When I was in high school, social media was just on the brink of sweeping into our lives. I can remember visiting AIM chat rooms as early as middle school (after the 20-minute dial up, of course), but by high school instant messenger was growing in popularity and dial-up was a thing of the past. We all had cell phones, but those phones did not yet have internet access.
Should younger kids have smartphones? Bill Gates doesn’t think so
I didn’t get a smartphone until I had two kids. I was giddy when the Facebook app was unveiled, and dove head-first into the latest apps and platforms for years.
Then something happened. I had a kind of nervous breakdown, and stepped back from social media for the first time. It was during this time that I realized a profound shift had occurred — social media was not enriching my life, it was consuming it. It no longer amused me and made me happy — it was driving me to obsessive, compulsive behavior, pushing me further into depression and anxiety, and stealing all the joy out of real, everyday living.
The September issue of the The Atlantic featured an article asking a salient question: have smartphones destroyed a generation? It was written by Jean M. Twenge, a professor of psychology at San Diego State University who has spend 25 years researching generational differences. Despite the pensive title, the article is less a think piece and more a sounding of the alarms.
“Around 2012, I noticed abrupt shifts in teen behaviors and emotional states. The gentle slopes of the line graphs became steep mountains and sheer cliffs, and many of the distinctive characteristics of the Millennial generation began to disappear. In all my analyses of generational data — some reaching back to the 1930s — I had never seen anything like it.”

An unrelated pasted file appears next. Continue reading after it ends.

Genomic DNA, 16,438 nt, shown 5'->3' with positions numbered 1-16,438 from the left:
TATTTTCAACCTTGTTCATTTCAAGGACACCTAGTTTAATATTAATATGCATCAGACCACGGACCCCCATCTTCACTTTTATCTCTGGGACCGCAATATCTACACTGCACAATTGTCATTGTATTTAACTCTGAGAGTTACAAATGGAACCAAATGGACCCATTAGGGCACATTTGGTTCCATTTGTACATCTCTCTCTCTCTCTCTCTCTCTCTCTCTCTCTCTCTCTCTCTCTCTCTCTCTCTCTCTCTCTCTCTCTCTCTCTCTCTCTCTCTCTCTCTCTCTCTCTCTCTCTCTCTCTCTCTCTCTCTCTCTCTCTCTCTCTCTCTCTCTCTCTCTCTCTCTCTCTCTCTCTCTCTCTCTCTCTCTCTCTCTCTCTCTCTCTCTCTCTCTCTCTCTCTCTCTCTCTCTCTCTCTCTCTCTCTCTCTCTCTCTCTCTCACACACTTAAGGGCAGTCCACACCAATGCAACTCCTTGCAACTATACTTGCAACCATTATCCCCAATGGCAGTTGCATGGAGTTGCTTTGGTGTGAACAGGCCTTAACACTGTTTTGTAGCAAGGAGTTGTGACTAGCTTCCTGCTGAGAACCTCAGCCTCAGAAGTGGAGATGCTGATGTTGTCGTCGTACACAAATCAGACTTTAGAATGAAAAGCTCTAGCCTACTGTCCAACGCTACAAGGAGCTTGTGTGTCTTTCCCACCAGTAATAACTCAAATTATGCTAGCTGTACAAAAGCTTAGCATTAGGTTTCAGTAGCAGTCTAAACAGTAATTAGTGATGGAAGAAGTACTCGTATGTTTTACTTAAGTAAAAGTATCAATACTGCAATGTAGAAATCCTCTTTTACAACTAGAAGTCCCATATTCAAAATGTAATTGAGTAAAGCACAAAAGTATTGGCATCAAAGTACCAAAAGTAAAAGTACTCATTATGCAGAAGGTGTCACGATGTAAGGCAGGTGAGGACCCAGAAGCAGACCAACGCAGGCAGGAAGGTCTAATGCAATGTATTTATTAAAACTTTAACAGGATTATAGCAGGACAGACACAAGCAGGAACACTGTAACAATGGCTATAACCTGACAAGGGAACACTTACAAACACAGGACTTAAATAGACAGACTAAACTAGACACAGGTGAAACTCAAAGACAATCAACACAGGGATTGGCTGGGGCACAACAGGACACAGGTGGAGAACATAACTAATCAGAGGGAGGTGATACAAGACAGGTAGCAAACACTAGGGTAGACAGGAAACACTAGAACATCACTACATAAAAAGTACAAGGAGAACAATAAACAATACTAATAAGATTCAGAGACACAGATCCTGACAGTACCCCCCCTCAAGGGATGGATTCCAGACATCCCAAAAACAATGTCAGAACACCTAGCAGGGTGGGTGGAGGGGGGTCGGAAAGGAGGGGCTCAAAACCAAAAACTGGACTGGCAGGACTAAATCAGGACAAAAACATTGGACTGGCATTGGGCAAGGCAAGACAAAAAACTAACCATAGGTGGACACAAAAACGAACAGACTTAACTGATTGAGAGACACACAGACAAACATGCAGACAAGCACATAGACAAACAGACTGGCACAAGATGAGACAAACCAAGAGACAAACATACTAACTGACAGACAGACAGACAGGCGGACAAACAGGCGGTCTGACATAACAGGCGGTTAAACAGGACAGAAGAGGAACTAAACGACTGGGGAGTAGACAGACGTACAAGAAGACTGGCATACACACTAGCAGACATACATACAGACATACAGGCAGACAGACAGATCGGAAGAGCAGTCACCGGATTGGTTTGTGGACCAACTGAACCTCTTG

She explains that 2012 is the year that the percentage of Americans owning smartphones surpassed 50 and became the majority — in fact, it was the same year that I got my first smartphone. Twenge goes on to detail these massive changes in the way members of this generation — she calls them iGen — experience their teenage years.
Physically, they are safer. But that’s because they spend all their time in their rooms on social media. Psychologically, they are “on the brink of the worst mental health crisis in decades.”
She traces this mental health crisis to a myriad of potential causes — a decline in dating, face-to-face social interaction, and part-time jobs; an increase in loneliness, anxiety, depression, and sleep deprivation, all of it culminating in an alarming spike in teen suicide rates — and all of it connected to the twin rise of smartphones and social media.
I think to most of us, this is hardly surprising. By now society is beginning to wake up to the dangers posed by smartphones and social media. The question we should ask now isn’t “have smartphones destroyed this generation?” but “how can we protect them from these psychological dangers?”
Why is teen depression on the rise, especially for girls?
It’s easy enough to say “don’t give them smartphones,” and that’s a good place to start. Certainly there has been a rise in low-tech connectivity devices, from flip phones to gizmo watches that allow kids to make and receive calls, but not to access the internet or text. My kids are even rediscovering the joys of Polaroid cameras, as the novelty of an instant picture you can hold and pin on the wall is more appealing than fleeting Snapchats.
That’s not to say they won’t keep asking for iPhones — they will, of course. But as parents, we can do more than just say “no” and stick to it. We can — and should — talk to them about the real dangers of prioritizing virtual life over reality. My kids know that when I spend too much time on Facebook, I get sad. I’ve talked to them about it and they’ve witnessed it themselves. So when I start to scroll more and more after they get home from school, they point it out, and I delete the Facebook app. Sometimes just for a day, sometimes for a few weeks — but it’s a way to show them that the emotional dangers are real, and that we should guard against them together.
There are a thousand other things we can do, of course — encourage face-to-face social time, get them outside more often, maybe even get a landline and teach them old-fashioned phone etiquette and the horrors of the busy signal. But since they won’t live under our roofs forever and we can’t put the smartphone/social media genie back in the bottle, we should treat it like every other double-edged sword our kids will face — prepare them for it. Be open and honest, give them the tools they need to navigate the brave new world of social media, and help them develop the strength to step away from it when necessary. It’s a much better use of our time than lamenting their destruction.